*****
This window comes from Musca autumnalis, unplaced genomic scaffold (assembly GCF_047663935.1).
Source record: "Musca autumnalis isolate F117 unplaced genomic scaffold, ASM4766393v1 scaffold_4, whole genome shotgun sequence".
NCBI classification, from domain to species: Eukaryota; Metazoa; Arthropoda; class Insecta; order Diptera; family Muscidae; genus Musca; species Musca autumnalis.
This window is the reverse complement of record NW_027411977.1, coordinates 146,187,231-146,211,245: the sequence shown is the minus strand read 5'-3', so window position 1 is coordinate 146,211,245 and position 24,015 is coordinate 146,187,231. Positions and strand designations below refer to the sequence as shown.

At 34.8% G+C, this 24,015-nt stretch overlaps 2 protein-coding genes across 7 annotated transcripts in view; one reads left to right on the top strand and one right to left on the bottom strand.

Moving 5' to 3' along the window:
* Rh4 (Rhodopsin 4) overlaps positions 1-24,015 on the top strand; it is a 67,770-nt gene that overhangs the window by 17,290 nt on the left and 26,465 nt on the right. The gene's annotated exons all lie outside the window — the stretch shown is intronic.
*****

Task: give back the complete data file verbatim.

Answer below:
This window comes from Musca autumnalis, unplaced genomic scaffold (assembly GCF_047663935.1).
Source record: "Musca autumnalis isolate F117 unplaced genomic scaffold, ASM4766393v1 scaffold_4, whole genome shotgun sequence".
NCBI classification, from domain to species: Eukaryota; Metazoa; Arthropoda; class Insecta; order Diptera; family Muscidae; genus Musca; species Musca autumnalis.
This window is the reverse complement of record NW_027411977.1, coordinates 146,187,231-146,211,245: the sequence shown is the minus strand read 5'-3', so window position 1 is coordinate 146,211,245 and position 24,015 is coordinate 146,187,231. Positions and strand designations below refer to the sequence as shown.

At 34.8% G+C, this 24,015-nt stretch overlaps 2 protein-coding genes across 7 annotated transcripts in view; one reads left to right on the top strand and one right to left on the bottom strand.

Moving 5' to 3' along the window:
* Rh4 (Rhodopsin 4) overlaps positions 1-24,015 on the top strand; it is a 67,770-nt gene that overhangs the window by 17,290 nt on the left and 26,465 nt on the right. The gene's annotated exons all lie outside the window — the stretch shown is intronic.